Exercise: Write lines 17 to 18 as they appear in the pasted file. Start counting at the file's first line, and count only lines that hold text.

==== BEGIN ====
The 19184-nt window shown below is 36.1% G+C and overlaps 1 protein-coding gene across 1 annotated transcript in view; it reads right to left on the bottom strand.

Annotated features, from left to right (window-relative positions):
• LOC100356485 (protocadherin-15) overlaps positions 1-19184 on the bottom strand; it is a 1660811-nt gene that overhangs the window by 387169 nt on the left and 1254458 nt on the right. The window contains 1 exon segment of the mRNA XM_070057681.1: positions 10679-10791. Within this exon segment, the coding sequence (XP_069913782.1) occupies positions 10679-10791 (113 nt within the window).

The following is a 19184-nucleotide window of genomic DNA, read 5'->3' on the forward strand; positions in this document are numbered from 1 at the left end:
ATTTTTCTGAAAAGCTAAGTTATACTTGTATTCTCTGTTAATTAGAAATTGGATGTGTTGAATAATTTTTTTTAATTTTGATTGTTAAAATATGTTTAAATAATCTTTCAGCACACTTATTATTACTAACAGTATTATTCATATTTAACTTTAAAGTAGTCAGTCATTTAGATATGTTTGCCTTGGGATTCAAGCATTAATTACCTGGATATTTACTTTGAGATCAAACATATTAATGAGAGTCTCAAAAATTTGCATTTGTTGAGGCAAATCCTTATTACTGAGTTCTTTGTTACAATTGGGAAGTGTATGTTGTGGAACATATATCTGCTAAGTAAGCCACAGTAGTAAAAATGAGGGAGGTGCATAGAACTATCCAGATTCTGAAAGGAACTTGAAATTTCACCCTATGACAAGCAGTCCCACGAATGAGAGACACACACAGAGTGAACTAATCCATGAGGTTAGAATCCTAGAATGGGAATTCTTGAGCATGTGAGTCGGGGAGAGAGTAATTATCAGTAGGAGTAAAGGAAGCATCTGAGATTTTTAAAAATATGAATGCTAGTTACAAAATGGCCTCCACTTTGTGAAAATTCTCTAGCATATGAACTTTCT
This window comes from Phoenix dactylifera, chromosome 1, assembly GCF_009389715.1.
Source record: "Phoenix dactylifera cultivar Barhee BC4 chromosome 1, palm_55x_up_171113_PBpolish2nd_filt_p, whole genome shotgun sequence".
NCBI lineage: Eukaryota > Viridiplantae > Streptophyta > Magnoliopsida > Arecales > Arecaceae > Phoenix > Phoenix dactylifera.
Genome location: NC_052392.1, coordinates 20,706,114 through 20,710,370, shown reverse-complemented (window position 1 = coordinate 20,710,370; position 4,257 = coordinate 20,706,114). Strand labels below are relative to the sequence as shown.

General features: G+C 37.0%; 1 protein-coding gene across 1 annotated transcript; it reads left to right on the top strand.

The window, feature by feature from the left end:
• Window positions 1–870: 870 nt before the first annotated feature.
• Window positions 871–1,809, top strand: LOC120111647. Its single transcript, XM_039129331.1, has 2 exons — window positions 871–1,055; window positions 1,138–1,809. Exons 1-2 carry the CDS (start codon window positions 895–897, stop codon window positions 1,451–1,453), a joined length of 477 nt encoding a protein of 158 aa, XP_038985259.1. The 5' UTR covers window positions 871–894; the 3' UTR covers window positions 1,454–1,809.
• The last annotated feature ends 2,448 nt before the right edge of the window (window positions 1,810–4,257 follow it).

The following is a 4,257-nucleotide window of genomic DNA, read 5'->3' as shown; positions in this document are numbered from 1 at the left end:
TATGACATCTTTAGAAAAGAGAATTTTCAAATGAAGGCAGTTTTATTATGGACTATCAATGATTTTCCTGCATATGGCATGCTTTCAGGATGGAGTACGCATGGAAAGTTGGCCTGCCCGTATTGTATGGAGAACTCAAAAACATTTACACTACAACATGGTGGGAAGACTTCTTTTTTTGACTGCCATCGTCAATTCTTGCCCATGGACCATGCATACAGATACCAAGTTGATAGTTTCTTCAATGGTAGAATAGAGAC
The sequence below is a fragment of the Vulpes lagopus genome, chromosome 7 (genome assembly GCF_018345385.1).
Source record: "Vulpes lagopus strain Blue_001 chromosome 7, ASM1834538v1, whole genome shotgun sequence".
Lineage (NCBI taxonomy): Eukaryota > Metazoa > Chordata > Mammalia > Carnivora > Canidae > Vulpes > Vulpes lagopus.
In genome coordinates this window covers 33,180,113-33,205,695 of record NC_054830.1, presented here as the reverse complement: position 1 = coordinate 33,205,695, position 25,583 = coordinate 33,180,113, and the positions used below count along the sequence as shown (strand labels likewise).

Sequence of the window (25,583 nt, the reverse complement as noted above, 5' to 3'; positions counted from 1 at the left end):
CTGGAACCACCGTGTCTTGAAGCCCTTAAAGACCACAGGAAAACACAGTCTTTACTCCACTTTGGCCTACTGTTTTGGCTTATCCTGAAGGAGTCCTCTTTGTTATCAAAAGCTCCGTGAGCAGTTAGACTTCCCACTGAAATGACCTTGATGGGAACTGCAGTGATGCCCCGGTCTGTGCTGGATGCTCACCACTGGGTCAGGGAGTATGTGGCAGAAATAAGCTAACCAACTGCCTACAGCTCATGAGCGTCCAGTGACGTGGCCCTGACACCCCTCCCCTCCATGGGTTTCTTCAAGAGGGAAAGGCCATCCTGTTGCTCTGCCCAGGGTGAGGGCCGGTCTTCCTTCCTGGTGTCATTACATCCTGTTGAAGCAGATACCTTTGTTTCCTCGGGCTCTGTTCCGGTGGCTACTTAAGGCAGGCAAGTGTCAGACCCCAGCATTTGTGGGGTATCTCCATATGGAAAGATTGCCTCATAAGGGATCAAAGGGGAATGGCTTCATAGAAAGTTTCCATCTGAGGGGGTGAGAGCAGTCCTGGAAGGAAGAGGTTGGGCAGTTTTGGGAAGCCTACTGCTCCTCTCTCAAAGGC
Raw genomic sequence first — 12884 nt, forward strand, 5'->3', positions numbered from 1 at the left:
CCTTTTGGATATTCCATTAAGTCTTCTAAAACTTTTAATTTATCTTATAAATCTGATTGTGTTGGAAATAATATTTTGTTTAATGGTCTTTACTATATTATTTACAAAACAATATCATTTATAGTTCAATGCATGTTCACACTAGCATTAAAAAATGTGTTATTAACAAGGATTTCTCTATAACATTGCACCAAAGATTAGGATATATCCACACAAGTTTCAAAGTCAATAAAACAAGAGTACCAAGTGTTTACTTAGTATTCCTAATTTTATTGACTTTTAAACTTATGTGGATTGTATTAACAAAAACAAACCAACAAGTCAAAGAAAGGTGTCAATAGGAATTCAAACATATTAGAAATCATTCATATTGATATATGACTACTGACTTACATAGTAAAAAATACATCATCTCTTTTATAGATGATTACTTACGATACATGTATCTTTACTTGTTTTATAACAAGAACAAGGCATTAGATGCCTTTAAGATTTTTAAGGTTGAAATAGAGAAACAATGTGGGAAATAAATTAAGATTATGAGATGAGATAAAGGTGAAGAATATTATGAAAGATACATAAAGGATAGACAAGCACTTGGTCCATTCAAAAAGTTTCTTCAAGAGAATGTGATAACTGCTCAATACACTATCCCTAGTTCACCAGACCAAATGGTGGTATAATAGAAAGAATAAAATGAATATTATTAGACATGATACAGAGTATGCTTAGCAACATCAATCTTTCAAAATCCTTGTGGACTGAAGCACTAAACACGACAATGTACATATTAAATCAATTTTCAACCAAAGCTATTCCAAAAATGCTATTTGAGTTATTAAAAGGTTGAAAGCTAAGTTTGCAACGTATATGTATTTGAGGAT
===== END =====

The sequence below is a fragment of the Vulpes lagopus genome, chromosome 7 (genome assembly GCF_018345385.1).
Source record: "Vulpes lagopus strain Blue_001 chromosome 7, ASM1834538v1, whole genome shotgun sequence".